LOS ANGELES (AP) — California oil and gas regulators proposed stiff new regulations Friday for underground gas natural storage facilities after a blowout drove 8,000 families from their Los Angeles homes.
The rules proposed by the Department of Conservation follow the massive Southern California Gas Co. leak capped last year that persisted nearly four months and led to widespread complaints of headaches, nosebleeds, nausea and other maladies.
Ken Harris, supervisor of the department’s oil and gas division, said the regulations aimed at making all 12 underground natural gas storage fields in the state safer are believed to be the strictest and most comprehensive in the nation.
The agency had been criticized for being easy on industry before the October 2015 blowout at the Aliso Canyon facility above the suburbs of the San Fernando Valley.
Proposed regulations intended at preventing future leaks would set standards for stronger well construction, daily testing for leaks and more rigorous inspections of well integrity. It would also require emergency response plans and contingencies for disasters such as earthquakes, spills, explosions or fires.
Wells would also need to have secondary protection from a leak.
The well that failed was being used to inject and withdraw natural gas through both an internal pipe and an outer steel casing intended as a protective layer.
The method, which is employed throughout the industry, allowed larger volumes of gas to pass through both spaces, but put the system in jeopardy if there was a leak, experts said.
The Aliso Canyon blowout is believed to have occurred when the protective outer casing failed in a well that was over 60 years old. Gas under high pressure escaped and forced its way from a depth of 900 feet to the surface where it couldn’t be contained for months.
The proposed regulations would overlap with some of the stiffer requirements put in place at Aliso Canyon, where 45 of utility’s 114 wells have now passed rigorous tests and the remaining wells are out of operation.
Regulators are still weighing whether to let SoCalGas, a subsidiary of San Diego-based Sempra Energy, resume operations at the facility.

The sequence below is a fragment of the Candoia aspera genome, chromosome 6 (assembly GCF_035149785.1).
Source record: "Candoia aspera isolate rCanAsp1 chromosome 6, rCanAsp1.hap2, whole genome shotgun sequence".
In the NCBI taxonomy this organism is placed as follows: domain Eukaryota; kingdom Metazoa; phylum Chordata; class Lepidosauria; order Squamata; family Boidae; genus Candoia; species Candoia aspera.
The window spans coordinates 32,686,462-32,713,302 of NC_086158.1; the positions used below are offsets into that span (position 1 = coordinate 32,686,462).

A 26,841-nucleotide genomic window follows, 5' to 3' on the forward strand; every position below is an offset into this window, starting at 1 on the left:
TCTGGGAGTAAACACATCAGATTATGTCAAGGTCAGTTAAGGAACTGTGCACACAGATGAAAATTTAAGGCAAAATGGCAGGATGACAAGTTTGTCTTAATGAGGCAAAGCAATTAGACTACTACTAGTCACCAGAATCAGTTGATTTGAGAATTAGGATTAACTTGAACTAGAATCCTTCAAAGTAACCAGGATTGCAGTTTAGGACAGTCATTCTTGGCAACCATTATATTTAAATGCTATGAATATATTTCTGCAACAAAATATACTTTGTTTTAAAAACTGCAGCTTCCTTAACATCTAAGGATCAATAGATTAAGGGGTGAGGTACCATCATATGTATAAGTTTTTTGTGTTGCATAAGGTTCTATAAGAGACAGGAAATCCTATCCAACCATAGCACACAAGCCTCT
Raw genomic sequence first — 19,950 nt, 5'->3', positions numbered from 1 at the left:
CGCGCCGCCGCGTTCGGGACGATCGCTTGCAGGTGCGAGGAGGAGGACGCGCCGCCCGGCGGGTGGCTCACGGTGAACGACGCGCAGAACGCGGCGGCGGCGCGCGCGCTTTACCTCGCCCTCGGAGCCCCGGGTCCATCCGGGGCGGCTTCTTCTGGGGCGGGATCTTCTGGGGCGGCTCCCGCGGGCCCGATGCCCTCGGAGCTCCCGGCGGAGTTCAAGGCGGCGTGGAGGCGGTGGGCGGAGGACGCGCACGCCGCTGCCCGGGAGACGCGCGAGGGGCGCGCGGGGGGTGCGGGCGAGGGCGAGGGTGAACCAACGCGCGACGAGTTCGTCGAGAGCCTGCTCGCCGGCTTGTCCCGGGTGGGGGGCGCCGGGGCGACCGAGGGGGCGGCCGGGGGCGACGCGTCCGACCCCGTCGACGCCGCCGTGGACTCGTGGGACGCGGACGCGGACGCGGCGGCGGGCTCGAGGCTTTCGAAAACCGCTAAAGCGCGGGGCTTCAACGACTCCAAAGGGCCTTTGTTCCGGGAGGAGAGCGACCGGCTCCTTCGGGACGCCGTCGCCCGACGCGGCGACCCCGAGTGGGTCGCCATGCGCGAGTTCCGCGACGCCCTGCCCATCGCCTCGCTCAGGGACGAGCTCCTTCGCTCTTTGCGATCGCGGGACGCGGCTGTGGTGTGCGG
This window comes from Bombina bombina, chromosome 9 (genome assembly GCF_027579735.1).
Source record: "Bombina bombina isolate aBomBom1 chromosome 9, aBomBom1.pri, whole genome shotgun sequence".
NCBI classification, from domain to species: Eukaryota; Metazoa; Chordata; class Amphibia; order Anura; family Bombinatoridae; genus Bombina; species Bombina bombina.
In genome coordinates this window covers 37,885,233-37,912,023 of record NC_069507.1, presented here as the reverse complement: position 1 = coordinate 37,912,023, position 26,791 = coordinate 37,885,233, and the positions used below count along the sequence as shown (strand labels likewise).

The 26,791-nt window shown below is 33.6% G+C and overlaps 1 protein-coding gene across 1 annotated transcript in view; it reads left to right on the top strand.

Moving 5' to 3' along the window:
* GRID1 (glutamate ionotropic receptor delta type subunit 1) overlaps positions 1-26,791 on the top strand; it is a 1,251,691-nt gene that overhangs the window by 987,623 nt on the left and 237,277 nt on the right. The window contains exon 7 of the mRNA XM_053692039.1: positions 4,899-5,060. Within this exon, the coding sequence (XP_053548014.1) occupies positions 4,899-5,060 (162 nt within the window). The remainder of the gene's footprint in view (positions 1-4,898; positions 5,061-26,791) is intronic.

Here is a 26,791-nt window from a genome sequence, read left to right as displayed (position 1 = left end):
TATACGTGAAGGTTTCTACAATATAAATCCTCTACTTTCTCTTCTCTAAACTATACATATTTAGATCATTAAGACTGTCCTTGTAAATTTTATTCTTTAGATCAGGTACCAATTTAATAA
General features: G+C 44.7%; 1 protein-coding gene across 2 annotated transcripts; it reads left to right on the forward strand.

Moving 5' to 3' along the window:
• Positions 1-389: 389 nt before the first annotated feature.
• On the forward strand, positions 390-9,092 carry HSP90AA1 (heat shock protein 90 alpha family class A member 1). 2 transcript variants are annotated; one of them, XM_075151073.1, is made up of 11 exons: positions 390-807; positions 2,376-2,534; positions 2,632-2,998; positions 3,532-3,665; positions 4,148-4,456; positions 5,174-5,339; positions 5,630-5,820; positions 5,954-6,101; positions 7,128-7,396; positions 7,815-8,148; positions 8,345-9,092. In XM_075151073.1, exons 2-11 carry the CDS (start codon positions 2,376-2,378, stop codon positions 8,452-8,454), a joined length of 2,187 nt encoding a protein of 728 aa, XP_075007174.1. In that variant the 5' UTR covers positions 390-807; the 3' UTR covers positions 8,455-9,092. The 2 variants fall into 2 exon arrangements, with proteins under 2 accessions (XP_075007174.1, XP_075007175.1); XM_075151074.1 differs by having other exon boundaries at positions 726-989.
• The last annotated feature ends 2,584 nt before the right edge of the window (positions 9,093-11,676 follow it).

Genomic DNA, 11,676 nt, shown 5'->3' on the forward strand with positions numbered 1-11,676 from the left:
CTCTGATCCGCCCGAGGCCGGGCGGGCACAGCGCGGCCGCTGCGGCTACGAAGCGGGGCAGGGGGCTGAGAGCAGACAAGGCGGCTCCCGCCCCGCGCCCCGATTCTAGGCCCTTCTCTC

Many residents who live in nearby Porter Ranch and environmental groups want the facility to be shut down, though SoCalGas said it’s a vital energy source in the region.
A spokesman said the company was reviewing the proposed regulations, which are open to public comment until July 13.
Copyright © The Associated Press. All rights reserved. This material may not be published, broadcast, rewritten or redistributed.
- 7 common ways to get sued by your employees
- Why it might be time to upgrade your toilet
- Arizona teachers are building a better future by using technology in the classroom
- How to make summer reading fun for the whole family
- How to find relief for chronic joint pain
- Can the NBA Lottery save the Suns?
- Skip Urgent Care: 5 ailments you can treat with telemedicine
- Skin Cancer in Arizona: Stats, facts and new immunotherapy drugs making strides
- Distracted walking injuries end up not so funny
- Scary situations: 5 quick tips before you let a contractor in your home
- Four ways telemedicine is changing the health care industry
- 5 mistakes homeowners make in the spring
- Three rivers run through it: Exploring Arizona's waterways
- Smart home basics: things you need to know to get started
- 5 Surprising things causing back pain
- Arizona agriculture is a $17.1B industry
- Timeline: Arizona's roots in brewing history
- 5 reasons to love the D-backs this season
- Tips for taking your home entertainment experience to the backyard
- Tech-related injuries your parents never experienced
- Workers comp: Signs your co-worker could be a fraud
- Who's the real founder of America's pastime?
- Epidemic rising? What you need to know about Alzheimer's in Arizona
- 5 unforgettable Wooden Award winners
- Family and hard work are keys to success of modern dairy farmers
- Genetic testing could hold answers for colon cancer survival
- Cold beers and baseball: A beer lover's guide to Spring Training
- Telecommuting: 5 tips to make it work for employers and employees
- See how top CFOs feel about economic growth in the Valley
- Migraine myths that keep patients from effective treatments